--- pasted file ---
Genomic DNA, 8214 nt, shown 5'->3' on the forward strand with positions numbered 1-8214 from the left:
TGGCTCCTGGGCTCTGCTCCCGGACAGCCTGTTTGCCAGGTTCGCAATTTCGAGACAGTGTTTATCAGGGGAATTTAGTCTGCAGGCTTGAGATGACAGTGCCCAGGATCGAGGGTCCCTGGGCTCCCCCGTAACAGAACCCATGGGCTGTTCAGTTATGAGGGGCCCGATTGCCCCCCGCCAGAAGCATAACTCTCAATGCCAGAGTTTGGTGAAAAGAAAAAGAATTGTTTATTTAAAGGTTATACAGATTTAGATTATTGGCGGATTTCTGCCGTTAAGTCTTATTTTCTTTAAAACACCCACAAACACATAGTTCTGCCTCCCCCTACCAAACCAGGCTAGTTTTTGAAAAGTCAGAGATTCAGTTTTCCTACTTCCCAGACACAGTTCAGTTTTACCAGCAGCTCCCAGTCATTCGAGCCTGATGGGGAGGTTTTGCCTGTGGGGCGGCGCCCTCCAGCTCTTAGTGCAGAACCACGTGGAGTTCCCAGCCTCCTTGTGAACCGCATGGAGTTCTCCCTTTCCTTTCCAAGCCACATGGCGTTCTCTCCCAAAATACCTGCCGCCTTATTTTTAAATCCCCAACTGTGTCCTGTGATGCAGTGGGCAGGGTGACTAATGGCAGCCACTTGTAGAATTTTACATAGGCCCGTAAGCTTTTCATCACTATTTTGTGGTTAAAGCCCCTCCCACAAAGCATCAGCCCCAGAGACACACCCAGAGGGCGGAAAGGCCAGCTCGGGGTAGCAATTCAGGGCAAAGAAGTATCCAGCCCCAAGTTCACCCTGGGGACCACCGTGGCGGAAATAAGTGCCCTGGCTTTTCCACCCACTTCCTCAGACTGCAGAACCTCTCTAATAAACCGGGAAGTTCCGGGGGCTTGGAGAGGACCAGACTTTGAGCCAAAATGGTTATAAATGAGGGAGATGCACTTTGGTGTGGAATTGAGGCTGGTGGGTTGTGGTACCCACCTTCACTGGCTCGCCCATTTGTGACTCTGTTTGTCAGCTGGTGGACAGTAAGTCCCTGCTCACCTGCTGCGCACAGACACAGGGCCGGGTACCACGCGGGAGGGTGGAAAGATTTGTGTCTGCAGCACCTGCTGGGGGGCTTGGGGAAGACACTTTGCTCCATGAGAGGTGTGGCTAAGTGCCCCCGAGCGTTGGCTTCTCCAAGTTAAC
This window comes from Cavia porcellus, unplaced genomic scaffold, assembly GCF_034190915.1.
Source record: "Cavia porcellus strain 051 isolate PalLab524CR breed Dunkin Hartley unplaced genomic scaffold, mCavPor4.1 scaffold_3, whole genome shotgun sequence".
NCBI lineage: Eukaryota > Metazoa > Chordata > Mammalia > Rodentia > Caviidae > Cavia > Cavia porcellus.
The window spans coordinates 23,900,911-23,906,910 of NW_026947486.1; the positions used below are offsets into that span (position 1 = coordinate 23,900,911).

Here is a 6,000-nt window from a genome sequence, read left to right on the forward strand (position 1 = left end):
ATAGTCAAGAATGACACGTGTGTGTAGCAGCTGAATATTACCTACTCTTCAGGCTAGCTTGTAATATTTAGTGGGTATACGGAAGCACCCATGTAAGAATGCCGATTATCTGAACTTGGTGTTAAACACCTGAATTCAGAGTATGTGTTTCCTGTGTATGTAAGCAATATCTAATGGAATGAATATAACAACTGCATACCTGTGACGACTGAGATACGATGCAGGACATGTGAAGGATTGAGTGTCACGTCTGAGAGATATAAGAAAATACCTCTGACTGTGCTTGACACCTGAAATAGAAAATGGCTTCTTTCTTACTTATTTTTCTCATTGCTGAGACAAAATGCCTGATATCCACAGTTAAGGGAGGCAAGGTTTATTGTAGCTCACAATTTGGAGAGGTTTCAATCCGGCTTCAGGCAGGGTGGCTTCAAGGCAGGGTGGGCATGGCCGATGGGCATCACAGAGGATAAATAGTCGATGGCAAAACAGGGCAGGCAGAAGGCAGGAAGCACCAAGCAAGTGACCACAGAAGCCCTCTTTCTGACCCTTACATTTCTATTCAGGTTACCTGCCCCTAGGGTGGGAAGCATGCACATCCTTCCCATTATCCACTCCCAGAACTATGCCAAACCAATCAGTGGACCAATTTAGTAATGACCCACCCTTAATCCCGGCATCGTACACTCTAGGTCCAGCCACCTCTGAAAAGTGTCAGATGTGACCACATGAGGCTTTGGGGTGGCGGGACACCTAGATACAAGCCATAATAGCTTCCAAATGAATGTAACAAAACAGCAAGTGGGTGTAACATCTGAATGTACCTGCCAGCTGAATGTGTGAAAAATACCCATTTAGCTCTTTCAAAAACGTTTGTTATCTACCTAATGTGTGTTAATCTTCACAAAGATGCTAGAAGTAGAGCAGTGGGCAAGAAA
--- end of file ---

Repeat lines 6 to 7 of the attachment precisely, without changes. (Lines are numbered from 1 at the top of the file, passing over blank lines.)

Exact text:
The window spans coordinates 23,900,911-23,906,910 of NW_026947486.1; the positions used below are offsets into that span (position 1 = coordinate 23,900,911).

Here is a 6,000-nt window from a genome sequence, read left to right on the forward strand (position 1 = left end):